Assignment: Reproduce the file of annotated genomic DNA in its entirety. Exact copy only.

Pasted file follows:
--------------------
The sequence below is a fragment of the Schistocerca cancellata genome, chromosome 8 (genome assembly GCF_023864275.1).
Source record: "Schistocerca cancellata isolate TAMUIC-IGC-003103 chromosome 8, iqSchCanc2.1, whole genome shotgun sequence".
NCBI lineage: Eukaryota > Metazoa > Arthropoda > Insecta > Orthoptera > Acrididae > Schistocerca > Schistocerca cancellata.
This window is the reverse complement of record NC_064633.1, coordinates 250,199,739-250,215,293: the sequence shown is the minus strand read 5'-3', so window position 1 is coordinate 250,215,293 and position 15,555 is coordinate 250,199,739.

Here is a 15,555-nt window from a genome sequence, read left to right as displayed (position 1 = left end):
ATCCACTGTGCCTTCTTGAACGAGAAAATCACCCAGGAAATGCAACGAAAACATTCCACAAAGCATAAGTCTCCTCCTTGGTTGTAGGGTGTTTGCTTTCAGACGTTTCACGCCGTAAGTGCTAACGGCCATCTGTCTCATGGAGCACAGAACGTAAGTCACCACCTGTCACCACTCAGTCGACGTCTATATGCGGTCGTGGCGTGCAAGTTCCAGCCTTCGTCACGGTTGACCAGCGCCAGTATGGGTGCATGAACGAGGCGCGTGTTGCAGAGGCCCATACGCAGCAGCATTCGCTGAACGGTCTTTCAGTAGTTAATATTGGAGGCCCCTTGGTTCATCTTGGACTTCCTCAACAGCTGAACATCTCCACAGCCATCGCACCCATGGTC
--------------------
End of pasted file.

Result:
The sequence below is a fragment of the Schistocerca cancellata genome, chromosome 8 (genome assembly GCF_023864275.1).
Source record: "Schistocerca cancellata isolate TAMUIC-IGC-003103 chromosome 8, iqSchCanc2.1, whole genome shotgun sequence".
NCBI lineage: Eukaryota > Metazoa > Arthropoda > Insecta > Orthoptera > Acrididae > Schistocerca > Schistocerca cancellata.
This window is the reverse complement of record NC_064633.1, coordinates 250,199,739-250,215,293: the sequence shown is the minus strand read 5'-3', so window position 1 is coordinate 250,215,293 and position 15,555 is coordinate 250,199,739.

Here is a 15,555-nt window from a genome sequence, read left to right as displayed (position 1 = left end):
ATCCACTGTGCCTTCTTGAACGAGAAAATCACCCAGGAAATGCAACGAAAACATTCCACAAAGCATAAGTCTCCTCCTTGGTTGTAGGGTGTTTGCTTTCAGACGTTTCACGCCGTAAGTGCTAACGGCCATCTGTCTCATGGAGCACAGAACGTAAGTCACCACCTGTCACCACTCAGTCGACGTCTATATGCGGTCGTGGCGTGCAAGTTCCAGCCTTCGTCACGGTTGACCAGCGCCAGTATGGGTGCATGAACGAGGCGCGTGTTGCAGAGGCCCATACGCAGCAGCATTCGCTGAACGGTCTTTCAGTAGTTAATATTGGAGGCCCCTTGGTTCATCTTGGACTTCCTCAACAGCTGAACATCTCCACAGCCATCGCACCCATGGTC